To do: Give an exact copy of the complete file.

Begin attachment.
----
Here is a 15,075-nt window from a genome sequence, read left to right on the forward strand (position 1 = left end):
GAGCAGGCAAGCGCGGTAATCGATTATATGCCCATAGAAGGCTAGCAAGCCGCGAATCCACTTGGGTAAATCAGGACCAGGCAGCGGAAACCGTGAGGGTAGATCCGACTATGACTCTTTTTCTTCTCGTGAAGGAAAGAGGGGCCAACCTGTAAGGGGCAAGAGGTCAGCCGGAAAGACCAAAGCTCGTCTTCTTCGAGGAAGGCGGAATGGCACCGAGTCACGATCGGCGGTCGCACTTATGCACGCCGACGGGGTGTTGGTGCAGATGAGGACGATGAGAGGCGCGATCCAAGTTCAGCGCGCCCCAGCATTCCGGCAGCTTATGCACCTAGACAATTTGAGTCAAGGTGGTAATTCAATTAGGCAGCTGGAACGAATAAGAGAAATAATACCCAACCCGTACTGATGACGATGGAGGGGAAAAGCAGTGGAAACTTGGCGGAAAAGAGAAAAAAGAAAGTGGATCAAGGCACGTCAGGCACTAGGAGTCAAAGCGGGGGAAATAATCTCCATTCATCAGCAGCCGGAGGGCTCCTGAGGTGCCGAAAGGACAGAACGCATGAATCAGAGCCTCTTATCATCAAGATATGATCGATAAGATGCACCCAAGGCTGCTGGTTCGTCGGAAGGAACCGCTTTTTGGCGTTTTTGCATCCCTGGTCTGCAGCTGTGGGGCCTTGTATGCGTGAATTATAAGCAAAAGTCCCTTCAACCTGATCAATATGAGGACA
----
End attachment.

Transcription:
Here is a 15,075-nt window from a genome sequence, read left to right on the forward strand (position 1 = left end):
GAGCAGGCAAGCGCGGTAATCGATTATATGCCCATAGAAGGCTAGCAAGCCGCGAATCCACTTGGGTAAATCAGGACCAGGCAGCGGAAACCGTGAGGGTAGATCCGACTATGACTCTTTTTCTTCTCGTGAAGGAAAGAGGGGCCAACCTGTAAGGGGCAAGAGGTCAGCCGGAAAGACCAAAGCTCGTCTTCTTCGAGGAAGGCGGAATGGCACCGAGTCACGATCGGCGGTCGCACTTATGCACGCCGACGGGGTGTTGGTGCAGATGAGGACGATGAGAGGCGCGATCCAAGTTCAGCGCGCCCCAGCATTCCGGCAGCTTATGCACCTAGACAATTTGAGTCAAGGTGGTAATTCAATTAGGCAGCTGGAACGAATAAGAGAAATAATACCCAACCCGTACTGATGACGATGGAGGGGAAAAGCAGTGGAAACTTGGCGGAAAAGAGAAAAAAGAAAGTGGATCAAGGCACGTCAGGCACTAGGAGTCAAAGCGGGGGAAATAATCTCCATTCATCAGCAGCCGGAGGGCTCCTGAGGTGCCGAAAGGACAGAACGCATGAATCAGAGCCTCTTATCATCAAGATATGATCGATAAGATGCACCCAAGGCTGCTGGTTCGTCGGAAGGAACCGCTTTTTGGCGTTTTTGCATCCCTGGTCTGCAGCTGTGGGGCCTTGTATGCGTGAATTATAAGCAAAAGTCCCTTCAACCTGATCAATATGAGGACA